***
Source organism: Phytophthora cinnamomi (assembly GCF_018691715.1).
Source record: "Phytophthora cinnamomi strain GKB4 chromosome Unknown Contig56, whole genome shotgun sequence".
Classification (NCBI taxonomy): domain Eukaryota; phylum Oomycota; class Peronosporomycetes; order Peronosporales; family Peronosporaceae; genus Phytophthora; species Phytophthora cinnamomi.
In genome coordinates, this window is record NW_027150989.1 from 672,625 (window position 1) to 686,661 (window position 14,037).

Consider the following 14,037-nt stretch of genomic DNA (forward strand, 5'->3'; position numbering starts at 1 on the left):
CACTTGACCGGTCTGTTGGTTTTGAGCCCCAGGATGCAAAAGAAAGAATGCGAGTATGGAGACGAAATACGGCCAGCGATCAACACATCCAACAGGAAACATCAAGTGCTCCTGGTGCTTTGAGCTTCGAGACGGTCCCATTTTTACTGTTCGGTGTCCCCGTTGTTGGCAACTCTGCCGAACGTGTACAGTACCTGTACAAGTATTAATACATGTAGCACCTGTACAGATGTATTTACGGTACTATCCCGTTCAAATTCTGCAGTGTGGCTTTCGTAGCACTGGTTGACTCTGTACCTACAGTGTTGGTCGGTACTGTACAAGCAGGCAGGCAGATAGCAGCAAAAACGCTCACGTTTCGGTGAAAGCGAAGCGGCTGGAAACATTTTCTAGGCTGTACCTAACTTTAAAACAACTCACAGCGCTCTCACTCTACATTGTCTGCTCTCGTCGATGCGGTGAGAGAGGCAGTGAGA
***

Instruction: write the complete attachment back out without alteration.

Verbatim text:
Source organism: Phytophthora cinnamomi (assembly GCF_018691715.1).
Source record: "Phytophthora cinnamomi strain GKB4 chromosome Unknown Contig56, whole genome shotgun sequence".
Classification (NCBI taxonomy): domain Eukaryota; phylum Oomycota; class Peronosporomycetes; order Peronosporales; family Peronosporaceae; genus Phytophthora; species Phytophthora cinnamomi.
In genome coordinates, this window is record NW_027150989.1 from 672,625 (window position 1) to 686,661 (window position 14,037).

Consider the following 14,037-nt stretch of genomic DNA (forward strand, 5'->3'; position numbering starts at 1 on the left):
CACTTGACCGGTCTGTTGGTTTTGAGCCCCAGGATGCAAAAGAAAGAATGCGAGTATGGAGACGAAATACGGCCAGCGATCAACACATCCAACAGGAAACATCAAGTGCTCCTGGTGCTTTGAGCTTCGAGACGGTCCCATTTTTACTGTTCGGTGTCCCCGTTGTTGGCAACTCTGCCGAACGTGTACAGTACCTGTACAAGTATTAATACATGTAGCACCTGTACAGATGTATTTACGGTACTATCCCGTTCAAATTCTGCAGTGTGGCTTTCGTAGCACTGGTTGACTCTGTACCTACAGTGTTGGTCGGTACTGTACAAGCAGGCAGGCAGATAGCAGCAAAAACGCTCACGTTTCGGTGAAAGCGAAGCGGCTGGAAACATTTTCTAGGCTGTACCTAACTTTAAAACAACTCACAGCGCTCTCACTCTACATTGTCTGCTCTCGTCGATGCGGTGAGAGAGGCAGTGAGA